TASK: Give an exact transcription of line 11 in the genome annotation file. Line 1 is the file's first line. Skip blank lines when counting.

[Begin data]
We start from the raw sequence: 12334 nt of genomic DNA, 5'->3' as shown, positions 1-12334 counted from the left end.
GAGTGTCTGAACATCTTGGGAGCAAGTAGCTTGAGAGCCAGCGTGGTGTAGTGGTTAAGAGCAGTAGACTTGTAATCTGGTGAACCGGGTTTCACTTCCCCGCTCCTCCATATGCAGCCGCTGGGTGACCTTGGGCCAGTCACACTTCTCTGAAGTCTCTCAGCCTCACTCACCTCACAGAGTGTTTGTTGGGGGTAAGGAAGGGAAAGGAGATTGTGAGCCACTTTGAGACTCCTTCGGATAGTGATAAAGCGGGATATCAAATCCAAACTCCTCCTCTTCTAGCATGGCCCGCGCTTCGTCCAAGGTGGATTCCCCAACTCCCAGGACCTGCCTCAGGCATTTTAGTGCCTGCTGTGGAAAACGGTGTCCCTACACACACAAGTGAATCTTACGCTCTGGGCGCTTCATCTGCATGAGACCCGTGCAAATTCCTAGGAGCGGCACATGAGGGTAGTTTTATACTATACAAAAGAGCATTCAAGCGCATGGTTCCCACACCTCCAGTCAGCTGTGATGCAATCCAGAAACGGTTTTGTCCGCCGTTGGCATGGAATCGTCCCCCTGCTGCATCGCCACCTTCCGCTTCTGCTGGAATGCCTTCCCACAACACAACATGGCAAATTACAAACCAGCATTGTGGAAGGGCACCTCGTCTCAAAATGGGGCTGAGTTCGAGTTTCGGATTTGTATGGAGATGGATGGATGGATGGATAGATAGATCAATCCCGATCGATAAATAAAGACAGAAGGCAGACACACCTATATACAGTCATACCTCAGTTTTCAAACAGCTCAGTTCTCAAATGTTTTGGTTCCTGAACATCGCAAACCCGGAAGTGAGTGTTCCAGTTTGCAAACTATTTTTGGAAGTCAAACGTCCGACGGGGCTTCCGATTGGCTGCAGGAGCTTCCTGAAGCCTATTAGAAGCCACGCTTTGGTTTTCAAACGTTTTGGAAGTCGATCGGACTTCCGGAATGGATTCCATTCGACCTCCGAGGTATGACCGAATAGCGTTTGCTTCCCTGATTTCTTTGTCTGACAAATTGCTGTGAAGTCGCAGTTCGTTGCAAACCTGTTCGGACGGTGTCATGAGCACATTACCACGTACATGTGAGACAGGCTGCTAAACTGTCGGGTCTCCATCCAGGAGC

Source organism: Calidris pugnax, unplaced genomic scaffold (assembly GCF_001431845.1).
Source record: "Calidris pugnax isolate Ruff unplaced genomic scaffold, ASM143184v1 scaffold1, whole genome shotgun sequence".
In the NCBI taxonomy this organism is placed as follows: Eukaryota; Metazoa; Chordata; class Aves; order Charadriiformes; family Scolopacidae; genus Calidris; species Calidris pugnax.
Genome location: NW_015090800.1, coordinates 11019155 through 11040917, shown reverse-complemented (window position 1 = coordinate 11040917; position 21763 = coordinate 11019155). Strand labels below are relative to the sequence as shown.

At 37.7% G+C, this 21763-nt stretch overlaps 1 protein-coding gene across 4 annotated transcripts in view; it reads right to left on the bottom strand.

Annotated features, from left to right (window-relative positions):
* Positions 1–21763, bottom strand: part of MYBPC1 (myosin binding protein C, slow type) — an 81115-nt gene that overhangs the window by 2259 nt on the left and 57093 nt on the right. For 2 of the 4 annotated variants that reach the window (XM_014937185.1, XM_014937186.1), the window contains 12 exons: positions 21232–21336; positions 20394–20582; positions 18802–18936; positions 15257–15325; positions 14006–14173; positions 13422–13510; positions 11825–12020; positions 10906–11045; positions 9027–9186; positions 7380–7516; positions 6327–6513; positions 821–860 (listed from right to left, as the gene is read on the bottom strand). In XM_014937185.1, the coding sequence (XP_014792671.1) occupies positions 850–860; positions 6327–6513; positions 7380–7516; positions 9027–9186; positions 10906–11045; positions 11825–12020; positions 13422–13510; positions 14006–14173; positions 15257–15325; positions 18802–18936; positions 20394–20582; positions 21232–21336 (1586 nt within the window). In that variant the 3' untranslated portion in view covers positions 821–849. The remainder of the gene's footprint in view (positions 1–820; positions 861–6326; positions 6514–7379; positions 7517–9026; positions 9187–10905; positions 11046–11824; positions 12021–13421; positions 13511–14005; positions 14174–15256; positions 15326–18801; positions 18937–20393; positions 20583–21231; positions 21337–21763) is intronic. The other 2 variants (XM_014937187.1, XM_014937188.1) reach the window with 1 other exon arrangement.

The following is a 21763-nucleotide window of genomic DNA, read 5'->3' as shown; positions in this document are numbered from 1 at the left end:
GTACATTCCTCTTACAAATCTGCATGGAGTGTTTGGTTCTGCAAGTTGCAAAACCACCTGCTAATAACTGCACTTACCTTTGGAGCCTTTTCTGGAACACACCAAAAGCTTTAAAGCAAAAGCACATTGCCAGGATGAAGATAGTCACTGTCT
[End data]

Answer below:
GTACATTCCTCTTACAAATCTGCATGGAGTGTTTGGTTCTGCAAGTTGCAAAACCACCTGCTAATAACTGCACTTACCTTTGGAGCCTTTTCTGGAACACACCAAAAGCTTTAAAGCAAAAGCACATTGCCAGGATGAAGATAGTCACTGTCT